Christ invites the unbaptized to receive the gift of grace in communion.
In 1997 the ELCA Churchwide Assembly adopted a statement on the practice of word and sacrament. In The Use of the Means of Grace, principle No. 37 states: "Admission to the Sacrament is by invitation of the Lord, presented through the church to those who are baptized."
When they brought the paralytic to the feet of Jesus, "he saw their faith" and the man's sins were forgiven and he was healed. In all of the biblical accounts, I see no reference to Jesus asking for something in advance of when he heals, feeds the 5,000 or performs other miracles. To the lepers, Jesus didn't say, "I'll heal you if you come back to thank me."
When we read the biblical stories of his ministry, we see Jesus touching the lives of people through grace and compassion. Jesus touched them. Although not one of them was baptized, Jesus wanted them to touch him.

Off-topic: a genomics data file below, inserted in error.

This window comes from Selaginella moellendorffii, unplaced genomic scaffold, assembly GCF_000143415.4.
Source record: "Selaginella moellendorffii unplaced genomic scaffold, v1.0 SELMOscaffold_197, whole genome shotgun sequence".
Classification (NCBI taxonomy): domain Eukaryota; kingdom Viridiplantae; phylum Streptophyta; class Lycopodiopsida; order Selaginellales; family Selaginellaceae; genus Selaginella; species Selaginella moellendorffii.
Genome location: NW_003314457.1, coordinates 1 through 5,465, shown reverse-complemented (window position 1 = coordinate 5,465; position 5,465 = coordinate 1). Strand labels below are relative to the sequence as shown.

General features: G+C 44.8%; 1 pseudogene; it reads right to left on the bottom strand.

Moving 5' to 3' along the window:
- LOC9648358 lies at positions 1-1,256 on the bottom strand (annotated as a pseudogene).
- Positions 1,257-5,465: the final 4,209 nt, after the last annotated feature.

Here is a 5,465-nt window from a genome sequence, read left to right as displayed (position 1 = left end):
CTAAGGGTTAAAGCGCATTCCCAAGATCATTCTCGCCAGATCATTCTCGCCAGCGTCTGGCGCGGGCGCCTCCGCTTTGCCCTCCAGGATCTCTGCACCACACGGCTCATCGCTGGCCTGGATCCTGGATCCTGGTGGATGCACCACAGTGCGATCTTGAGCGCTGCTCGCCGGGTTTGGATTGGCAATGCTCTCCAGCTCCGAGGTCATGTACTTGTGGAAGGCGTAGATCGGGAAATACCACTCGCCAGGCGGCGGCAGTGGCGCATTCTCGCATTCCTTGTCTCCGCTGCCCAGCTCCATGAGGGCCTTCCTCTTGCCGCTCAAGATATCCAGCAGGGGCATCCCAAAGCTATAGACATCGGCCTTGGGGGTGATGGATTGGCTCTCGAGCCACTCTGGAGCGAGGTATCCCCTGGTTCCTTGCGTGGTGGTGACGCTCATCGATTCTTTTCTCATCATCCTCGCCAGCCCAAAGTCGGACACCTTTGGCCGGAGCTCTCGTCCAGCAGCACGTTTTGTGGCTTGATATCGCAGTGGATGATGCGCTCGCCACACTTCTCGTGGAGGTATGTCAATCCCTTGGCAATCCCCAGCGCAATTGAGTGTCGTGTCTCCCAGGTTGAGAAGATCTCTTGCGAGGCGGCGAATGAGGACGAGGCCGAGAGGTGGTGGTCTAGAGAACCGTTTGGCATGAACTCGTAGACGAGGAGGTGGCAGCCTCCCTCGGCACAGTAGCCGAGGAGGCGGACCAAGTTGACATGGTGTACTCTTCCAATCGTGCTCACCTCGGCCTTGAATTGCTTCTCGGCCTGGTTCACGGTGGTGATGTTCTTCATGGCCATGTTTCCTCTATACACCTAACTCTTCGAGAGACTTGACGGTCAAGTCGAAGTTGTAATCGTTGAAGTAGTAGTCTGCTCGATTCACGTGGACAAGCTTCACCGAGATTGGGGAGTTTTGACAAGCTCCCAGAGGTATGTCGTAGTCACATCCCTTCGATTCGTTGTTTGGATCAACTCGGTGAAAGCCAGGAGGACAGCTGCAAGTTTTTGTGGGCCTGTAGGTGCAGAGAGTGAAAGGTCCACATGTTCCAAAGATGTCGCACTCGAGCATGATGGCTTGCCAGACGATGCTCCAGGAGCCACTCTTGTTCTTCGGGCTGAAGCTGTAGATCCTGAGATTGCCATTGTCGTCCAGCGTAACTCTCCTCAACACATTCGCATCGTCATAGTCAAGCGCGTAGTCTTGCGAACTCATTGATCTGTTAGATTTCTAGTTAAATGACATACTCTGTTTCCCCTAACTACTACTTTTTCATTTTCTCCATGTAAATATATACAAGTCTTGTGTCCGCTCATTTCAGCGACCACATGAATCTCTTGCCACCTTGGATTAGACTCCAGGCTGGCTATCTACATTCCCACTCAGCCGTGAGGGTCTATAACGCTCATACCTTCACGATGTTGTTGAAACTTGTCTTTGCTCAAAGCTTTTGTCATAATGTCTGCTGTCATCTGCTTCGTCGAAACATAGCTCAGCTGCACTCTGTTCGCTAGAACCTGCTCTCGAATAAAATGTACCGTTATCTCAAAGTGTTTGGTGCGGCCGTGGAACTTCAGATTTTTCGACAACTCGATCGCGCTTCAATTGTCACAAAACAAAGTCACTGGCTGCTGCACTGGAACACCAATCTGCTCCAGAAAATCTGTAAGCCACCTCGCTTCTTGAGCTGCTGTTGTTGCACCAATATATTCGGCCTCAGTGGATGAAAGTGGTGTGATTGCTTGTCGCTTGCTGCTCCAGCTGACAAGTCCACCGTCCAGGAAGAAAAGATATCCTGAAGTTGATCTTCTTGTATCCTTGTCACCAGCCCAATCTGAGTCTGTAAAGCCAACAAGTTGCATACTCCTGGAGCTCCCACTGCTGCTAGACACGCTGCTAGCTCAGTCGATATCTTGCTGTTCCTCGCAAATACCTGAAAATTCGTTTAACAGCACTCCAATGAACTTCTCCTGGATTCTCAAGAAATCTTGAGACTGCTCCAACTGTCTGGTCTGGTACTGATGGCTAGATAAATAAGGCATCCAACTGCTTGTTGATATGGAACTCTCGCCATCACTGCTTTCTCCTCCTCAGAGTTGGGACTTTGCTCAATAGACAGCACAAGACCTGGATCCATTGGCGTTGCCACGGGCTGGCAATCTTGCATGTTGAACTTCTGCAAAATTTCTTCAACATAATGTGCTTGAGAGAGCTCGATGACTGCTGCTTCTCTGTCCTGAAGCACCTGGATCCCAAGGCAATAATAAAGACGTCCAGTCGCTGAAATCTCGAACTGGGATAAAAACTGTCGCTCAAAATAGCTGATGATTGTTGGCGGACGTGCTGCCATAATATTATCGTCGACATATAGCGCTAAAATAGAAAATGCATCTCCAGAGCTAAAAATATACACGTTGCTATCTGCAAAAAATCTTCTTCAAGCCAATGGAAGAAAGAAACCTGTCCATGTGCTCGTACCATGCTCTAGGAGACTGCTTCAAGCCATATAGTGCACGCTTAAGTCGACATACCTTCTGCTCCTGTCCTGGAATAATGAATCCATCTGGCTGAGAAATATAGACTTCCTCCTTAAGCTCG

If the word from the pulpit is "God's unconditional love," then how can the pastor move from the pulpit to the communion rail and put a condition on that love? Is it for the sake of order? Does the pastor need to protect God in some way?
If God's love is truly inclusive, why would we exclude someone who wants to come and taste and smell God's love in the bread and wine? Would Jesus give his body and blood to anyone who reaches out to touch him?
An 83-year-old woman was baptized one Sunday. She came to the font with her walker and sat on a chair for her baptism. When asked, "Why now, after 83 years?" she responded, "Because I've never been invited like this." She had been receiving communion. This was the first of six adult baptisms, with the same kind of story.
Children as young as 3 years old are prepared for receiving communion and do receive. After her first communion, a little girl said to her mother, "I don't ever want to miss church again."
The invitation should be open, unconditional and inclusive. Jesus would want it that way.
© 2013 Augsburg Fortress, Publishers